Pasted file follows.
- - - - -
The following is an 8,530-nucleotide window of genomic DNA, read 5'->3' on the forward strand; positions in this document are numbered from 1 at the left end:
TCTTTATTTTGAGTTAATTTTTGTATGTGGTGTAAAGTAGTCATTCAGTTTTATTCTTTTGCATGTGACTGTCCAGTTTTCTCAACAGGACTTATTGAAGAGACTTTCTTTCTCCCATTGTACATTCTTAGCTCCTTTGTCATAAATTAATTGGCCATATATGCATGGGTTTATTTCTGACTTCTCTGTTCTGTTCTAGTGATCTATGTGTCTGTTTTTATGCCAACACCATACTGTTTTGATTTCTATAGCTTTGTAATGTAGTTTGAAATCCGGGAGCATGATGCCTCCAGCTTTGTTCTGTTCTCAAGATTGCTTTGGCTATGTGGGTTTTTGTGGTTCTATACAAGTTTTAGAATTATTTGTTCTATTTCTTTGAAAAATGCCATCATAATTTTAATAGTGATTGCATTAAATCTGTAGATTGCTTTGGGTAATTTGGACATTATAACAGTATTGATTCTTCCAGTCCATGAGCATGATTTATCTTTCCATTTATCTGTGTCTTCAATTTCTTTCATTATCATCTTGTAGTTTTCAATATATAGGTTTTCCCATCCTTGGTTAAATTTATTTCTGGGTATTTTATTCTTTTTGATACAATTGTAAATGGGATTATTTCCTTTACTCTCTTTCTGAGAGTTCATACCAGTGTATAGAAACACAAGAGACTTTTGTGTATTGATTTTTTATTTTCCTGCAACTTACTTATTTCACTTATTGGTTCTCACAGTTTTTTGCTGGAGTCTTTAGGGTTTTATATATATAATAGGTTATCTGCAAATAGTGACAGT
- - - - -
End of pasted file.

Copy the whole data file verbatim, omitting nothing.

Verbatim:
The following is an 8,530-nucleotide window of genomic DNA, read 5'->3' on the forward strand; positions in this document are numbered from 1 at the left end:
TCTTTATTTTGAGTTAATTTTTGTATGTGGTGTAAAGTAGTCATTCAGTTTTATTCTTTTGCATGTGACTGTCCAGTTTTCTCAACAGGACTTATTGAAGAGACTTTCTTTCTCCCATTGTACATTCTTAGCTCCTTTGTCATAAATTAATTGGCCATATATGCATGGGTTTATTTCTGACTTCTCTGTTCTGTTCTAGTGATCTATGTGTCTGTTTTTATGCCAACACCATACTGTTTTGATTTCTATAGCTTTGTAATGTAGTTTGAAATCCGGGAGCATGATGCCTCCAGCTTTGTTCTGTTCTCAAGATTGCTTTGGCTATGTGGGTTTTTGTGGTTCTATACAAGTTTTAGAATTATTTGTTCTATTTCTTTGAAAAATGCCATCATAATTTTAATAGTGATTGCATTAAATCTGTAGATTGCTTTGGGTAATTTGGACATTATAACAGTATTGATTCTTCCAGTCCATGAGCATGATTTATCTTTCCATTTATCTGTGTCTTCAATTTCTTTCATTATCATCTTGTAGTTTTCAATATATAGGTTTTCCCATCCTTGGTTAAATTTATTTCTGGGTATTTTATTCTTTTTGATACAATTGTAAATGGGATTATTTCCTTTACTCTCTTTCTGAGAGTTCATACCAGTGTATAGAAACACAAGAGACTTTTGTGTATTGATTTTTTATTTTCCTGCAACTTACTTATTTCACTTATTGGTTCTCACAGTTTTTTGCTGGAGTCTTTAGGGTTTTATATATATAATAGGTTATCTGCAAATAGTGACAGT